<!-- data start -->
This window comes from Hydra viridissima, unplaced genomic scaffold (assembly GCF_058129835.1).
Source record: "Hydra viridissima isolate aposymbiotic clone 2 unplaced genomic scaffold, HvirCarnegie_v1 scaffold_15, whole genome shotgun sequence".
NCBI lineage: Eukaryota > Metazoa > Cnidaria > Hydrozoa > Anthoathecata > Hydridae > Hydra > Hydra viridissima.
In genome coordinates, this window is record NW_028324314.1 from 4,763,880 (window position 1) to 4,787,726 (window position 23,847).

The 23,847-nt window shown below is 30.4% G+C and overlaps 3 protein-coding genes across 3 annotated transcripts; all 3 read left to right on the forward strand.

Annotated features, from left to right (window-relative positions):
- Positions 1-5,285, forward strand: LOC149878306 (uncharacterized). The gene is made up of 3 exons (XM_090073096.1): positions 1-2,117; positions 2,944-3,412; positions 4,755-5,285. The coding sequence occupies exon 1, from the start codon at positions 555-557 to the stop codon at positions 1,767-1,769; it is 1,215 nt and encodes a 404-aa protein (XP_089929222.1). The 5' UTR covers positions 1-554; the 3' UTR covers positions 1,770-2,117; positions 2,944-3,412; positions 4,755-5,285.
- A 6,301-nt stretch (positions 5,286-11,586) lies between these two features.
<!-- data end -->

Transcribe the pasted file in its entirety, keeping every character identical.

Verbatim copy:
This window comes from Hydra viridissima, unplaced genomic scaffold (assembly GCF_058129835.1).
Source record: "Hydra viridissima isolate aposymbiotic clone 2 unplaced genomic scaffold, HvirCarnegie_v1 scaffold_15, whole genome shotgun sequence".
NCBI lineage: Eukaryota > Metazoa > Cnidaria > Hydrozoa > Anthoathecata > Hydridae > Hydra > Hydra viridissima.
In genome coordinates, this window is record NW_028324314.1 from 4,763,880 (window position 1) to 4,787,726 (window position 23,847).

The 23,847-nt window shown below is 30.4% G+C and overlaps 3 protein-coding genes across 3 annotated transcripts; all 3 read left to right on the forward strand.

Annotated features, from left to right (window-relative positions):
- Positions 1-5,285, forward strand: LOC149878306 (uncharacterized). The gene is made up of 3 exons (XM_090073096.1): positions 1-2,117; positions 2,944-3,412; positions 4,755-5,285. The coding sequence occupies exon 1, from the start codon at positions 555-557 to the stop codon at positions 1,767-1,769; it is 1,215 nt and encodes a 404-aa protein (XP_089929222.1). The 5' UTR covers positions 1-554; the 3' UTR covers positions 1,770-2,117; positions 2,944-3,412; positions 4,755-5,285.
- A 6,301-nt stretch (positions 5,286-11,586) lies between these two features.